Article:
Bhoomi Movie Review: The film is serious, we process it as a comedy
This "message-driven science fiction" makes you wonder science was fiction after all, and the only message that gets delivered is unintentional gags
Farming isn't new territory for Jayam Ravi. He’s been dabbling in it since Unakkum Enakkum in 2006. Back then, of course, his character was smiling and listening to jazz while ploughing the field. Fifteen years later, Tamil cinema now is inundated with farming films, and Ravi returns to his 'roots', but this time as an astronaut-turned-angry farmer… the sort of man who plucks the hair strand of his girlfriend, so he can analyse her feelings.
Cast: Jayam Ravi, Ronit Roy, Niddhi Agerwal
Humans who can inhale carbondioxide, a deadly virus that can cause blindness, atom bombs on mars… anything is possible in this universe. Just when you think you are maxed out on astonishment, the film takes things to a whole new level by introducing you to an Illuminati kingpin. Being the first representative of the secret society in Tamil cinema, you would expect the cold businessman (Rohit Roy) to be a picture of menace and monstrosity. Instead, he feels like a sophisticated version of Child Chinna (Suraj’s Mappillai), who kills his assistant for interrupting a momo break. His juvenility doesn't end here. His supposedly 'mass' intro song is a rhyme that goes, "I am one, I am all. I rise, you fall". His name, by the way, is Richard Child, with his last name pretty much summarising his taste for tantrums.
Ravi's Bhoomi on the other hand is a desi hulk sans the green. Given his films in the last five years, it’s well-known that the actor can rage without breaking sweat. Though he rages for some pressing issues in the society and shoulders the role comfortably, the inanity of it all lets down his character, and his film. He is the sort to walk freely after a jailbreak, comfortably threaten ministers with life, pay millions of dollars as fine to NASA, start an agricultural revolution single-handedly, and of course, makes a secret society shiver. And this isn’t a film that can convincingly handle any of these large developments.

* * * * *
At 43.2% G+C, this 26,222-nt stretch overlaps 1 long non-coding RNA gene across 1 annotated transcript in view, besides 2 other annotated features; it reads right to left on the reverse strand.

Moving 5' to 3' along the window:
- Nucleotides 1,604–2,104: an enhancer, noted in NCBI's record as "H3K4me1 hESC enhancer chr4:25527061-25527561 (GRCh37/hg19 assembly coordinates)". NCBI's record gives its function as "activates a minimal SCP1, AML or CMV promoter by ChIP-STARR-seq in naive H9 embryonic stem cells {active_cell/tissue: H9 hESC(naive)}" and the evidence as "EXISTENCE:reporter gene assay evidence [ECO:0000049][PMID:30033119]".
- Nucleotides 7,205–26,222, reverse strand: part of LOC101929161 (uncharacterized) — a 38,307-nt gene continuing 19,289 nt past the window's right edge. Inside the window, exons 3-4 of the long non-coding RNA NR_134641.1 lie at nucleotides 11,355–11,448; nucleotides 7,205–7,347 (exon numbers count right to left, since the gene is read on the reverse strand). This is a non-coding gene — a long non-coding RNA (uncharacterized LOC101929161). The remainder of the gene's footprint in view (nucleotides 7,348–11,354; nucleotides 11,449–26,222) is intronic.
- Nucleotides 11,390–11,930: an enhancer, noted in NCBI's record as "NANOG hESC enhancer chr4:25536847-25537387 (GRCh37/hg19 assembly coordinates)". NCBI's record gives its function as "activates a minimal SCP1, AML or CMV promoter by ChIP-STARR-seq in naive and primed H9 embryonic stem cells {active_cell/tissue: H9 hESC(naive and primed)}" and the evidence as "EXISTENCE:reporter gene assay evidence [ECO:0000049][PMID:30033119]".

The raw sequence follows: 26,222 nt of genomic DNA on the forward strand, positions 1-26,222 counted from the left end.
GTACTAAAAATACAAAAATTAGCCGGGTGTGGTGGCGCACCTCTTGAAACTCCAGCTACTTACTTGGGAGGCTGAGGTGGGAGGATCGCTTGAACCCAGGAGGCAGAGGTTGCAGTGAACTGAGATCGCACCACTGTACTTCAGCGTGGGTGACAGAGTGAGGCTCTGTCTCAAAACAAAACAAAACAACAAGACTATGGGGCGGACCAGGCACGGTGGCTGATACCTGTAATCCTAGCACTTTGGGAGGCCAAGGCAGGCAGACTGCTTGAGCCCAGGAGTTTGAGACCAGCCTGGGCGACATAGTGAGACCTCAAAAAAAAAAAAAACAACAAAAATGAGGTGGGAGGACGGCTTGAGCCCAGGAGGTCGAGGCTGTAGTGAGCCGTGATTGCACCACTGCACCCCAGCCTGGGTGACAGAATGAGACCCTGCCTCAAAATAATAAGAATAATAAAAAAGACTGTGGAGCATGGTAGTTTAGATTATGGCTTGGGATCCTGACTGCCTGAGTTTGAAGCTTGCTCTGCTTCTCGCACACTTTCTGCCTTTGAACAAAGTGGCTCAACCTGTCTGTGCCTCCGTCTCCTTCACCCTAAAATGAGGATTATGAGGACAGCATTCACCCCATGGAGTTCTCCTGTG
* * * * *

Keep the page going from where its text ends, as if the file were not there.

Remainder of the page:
And oh, this film also has a heroine, who’s a hero-prop that participates in song montages. Her costumes reflect the mindset of the hero. From wearing short skirts and tank tops, she switches to dhavani once Bhoomi becomes a farmer. This is her only utility in this film.
Even looking beyond the juvenile writing and bad execution, the hypocrisy in the film is a major turn off. Bhoomi calls IT employees 'corporate adimaigal', but then he was an astronaut who worked for NASA, not ISRO. Though a song goes, "Pant-u koluthiputtu vettiyai nee madichu kattu", he struts around in jeans.
The only way I had fun with this film was by reading all the fake corporate labels, likely the handiwork of the film’s graphic designer. Products like Shaggy and Sadbury's turn out to be a source of amusement. But then, soon again, Bhoomi is screaming is heart out, Imman’s score tries to drown out his voice, and a so-called Illuminati member looks quite clueless about everything. You know what, if you’re in the mood, perhaps this film could be enjoyed as a comedy (of the unintentional variety, of course).